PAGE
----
Fishing with Grandpa Charlie

By Matt Seek | Photos by Cliff White | April 1, 2013
From Xplor: April/May 2013

Eryn and Lauren love to go fishing with their Grandpa Charlie. Tag along as they try to catch a tasty fish with a funny name — crappie.

Grandpa Charlie says crappie (crop-ee) are hungriest early in the morning and late in the evening. We show up at his house just after sunrise. You don’t need tons of gear to catch crappie. We bring lightweight rods and spinning reels, plastic jigs and live minnows for bait, hats, sunscreen, life jackets, water, and snacks. We don’t need fishing licenses because we’re younger than 16. Grandpa has to have one, though. It takes just a few minutes to stow everything in Grandpa’s pickup, then we’re on our way.

A Tasty Fish With a Funny Name

As our boat skims across the lake, Grandpa gives us a quick lesson in crappie biology. He says crappie are skinny, silvery fish that are related to bass, bluegill, and goggle-eye. Crappie eat aquatic insects and small fish such as minnows. Missouri has two kinds of crappie — white and black — but white crappie can live in muddier water and are more common. Both are found in lakes, ponds, and the backwaters of large rivers. Grandpa says that because of conservation, Missouri is a great place to fish.

Finding Fish

According to Grandpa, where you find crappie depends on the time of year you’re fishing. In summer, fall, and winter, crappie hang out in deeper water near underwater brush piles, submerged trees, or under boat docks. In spring, crappie move to shallow water where females lay eggs and males guard nests. It’s late April, so we’re fishing near the shore. Grandpa says male crappie fiercely defend their nests and strike at anything that comes close — including fishing lures.

Baiting Up

Grandpa helps us tie tiny hooks to our fishing line and squeeze split shot a few inches up the line to help our bait sink quickly. We’re using two kinds of bait: live minnows and plastic jigs. Grandpa says feathery marabou jigs work well, too. We hook the minnows through their noses and thread the plastic jigs onto our hooks so they cover everything but the barbs. Grandpa moves the boat quietly close to shore. We cast and let our baits sink into the cold, clear water.

Crappie Techniques

If you’re fishing deeper water near a brush pile or dock, Grandpa says to drop your bait straight down into the brush, raise the tip of your rod a foot or two, then let your bait sink again. Be ready. Crappie often strike while the bait is sinking. If you’re fishing shallow water, cast your bait toward shore, let it sink, and reel it in slowly. Let the bait bounce over limbs and rocks, and be ready for a strike at any time.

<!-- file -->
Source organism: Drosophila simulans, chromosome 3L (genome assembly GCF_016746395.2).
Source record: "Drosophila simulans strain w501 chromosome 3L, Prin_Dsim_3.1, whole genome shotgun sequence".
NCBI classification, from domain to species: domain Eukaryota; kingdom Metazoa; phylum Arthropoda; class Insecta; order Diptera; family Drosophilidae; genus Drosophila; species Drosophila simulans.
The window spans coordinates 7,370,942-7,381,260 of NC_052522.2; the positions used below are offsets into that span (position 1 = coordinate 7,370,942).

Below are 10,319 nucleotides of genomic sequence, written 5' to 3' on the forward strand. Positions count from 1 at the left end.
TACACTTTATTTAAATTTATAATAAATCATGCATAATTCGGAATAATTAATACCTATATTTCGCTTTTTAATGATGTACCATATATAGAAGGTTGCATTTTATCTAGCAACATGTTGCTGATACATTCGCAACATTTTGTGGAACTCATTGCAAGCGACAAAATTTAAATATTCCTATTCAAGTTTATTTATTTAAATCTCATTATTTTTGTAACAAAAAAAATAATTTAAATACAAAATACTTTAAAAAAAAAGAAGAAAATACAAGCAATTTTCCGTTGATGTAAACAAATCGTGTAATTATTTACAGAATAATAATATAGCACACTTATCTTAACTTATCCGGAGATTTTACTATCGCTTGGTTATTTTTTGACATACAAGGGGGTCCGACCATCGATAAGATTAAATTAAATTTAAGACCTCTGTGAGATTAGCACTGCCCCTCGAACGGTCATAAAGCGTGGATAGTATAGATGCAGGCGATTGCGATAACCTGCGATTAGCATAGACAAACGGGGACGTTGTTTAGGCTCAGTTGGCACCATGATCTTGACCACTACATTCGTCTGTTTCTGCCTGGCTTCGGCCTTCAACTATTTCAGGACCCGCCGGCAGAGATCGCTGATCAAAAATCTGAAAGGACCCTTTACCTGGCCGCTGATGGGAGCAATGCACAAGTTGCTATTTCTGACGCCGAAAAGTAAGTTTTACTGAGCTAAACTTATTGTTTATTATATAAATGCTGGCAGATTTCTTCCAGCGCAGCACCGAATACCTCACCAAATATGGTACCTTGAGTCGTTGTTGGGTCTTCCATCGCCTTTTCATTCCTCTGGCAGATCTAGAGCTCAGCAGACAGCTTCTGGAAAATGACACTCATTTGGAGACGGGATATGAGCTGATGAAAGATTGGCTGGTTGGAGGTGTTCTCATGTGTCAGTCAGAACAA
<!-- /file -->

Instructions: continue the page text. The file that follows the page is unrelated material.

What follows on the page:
Hitting the Honey Hole

In no time, we’re pulling fish after fish into our boat. We lay each on a ruler and measure from the fish’s snout to the tip of its tail. The lake we’re on has a 9-inch minimum length limit. This means we must release as quickly and gently as possible any fish less than 9 inches long. Grandpa says this lets little fish grow into big fish and helps make sure there are lots of adult fish to lay eggs each year.

On a Slow Boat Home

Even though we have to toss a few fish back, it doesn’t take long for each of us to catch our limit of 15 crappie. We stow our gear, and motor slowly home. Just before we reach the boat ramp, Grandpa pulls into a secluded cove and pulls out his guitar. Sunshine glimmers off its silver strings, reminding us of the silverly fish on our stringers. Grandpa’s hand glides gracefully up and down the frets, and a bluegrass tune rings off the calm water. My sister and I listen, both of us thinking the same thought: This is the perfect end to a perfect day of fishing with Grandpa Charlie.

Grandpa's Fishing Tips

  • Crappie are light biters. Use a rod that bends easily so you can feel a crappie’s dainty nibble. Load your reel with clear, skinny fishing line. Six- to 8-pound test is best.
  • Crappie begin nesting when water temperatures reach 55 degrees, which is usually from mid-April to mid-May in Missouri. During this time, look for crappie in water 3 to 10 feet deep, usually in a cove that’s protected from wind and waves.
  • Crappie have little mouths. If you use minnows, make sure they’re small: 2 inches or shorter.
  • Crappie are friendly fish — they travel, feed, and nest in schools. If you find one, keep fishing at the same spot. You’ll find others nearby.
  • When you feel a nibble, don’t set the hook too hard. Crappie are nicknamed “paper mouths” for a reason. It helps to set the drag on your reel so that line pulls out easily.
  • To measure a fish correctly, be sure to squeeze the lobes of the fish’s tail together. For more fishing rules, visit the Conservation Department’s website at 3104.

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This Issue's Staff

David Besenger
Les Fortenberry
Karen Hudson
Regina Knauer
Noppadol Paothong
Marci Porter
Mark Raithel
Laura Scheuler
Matt Seek
Tim Smith
David Stonner
Nichole LeClair Terrill
Stephanie Thurber
Cliff White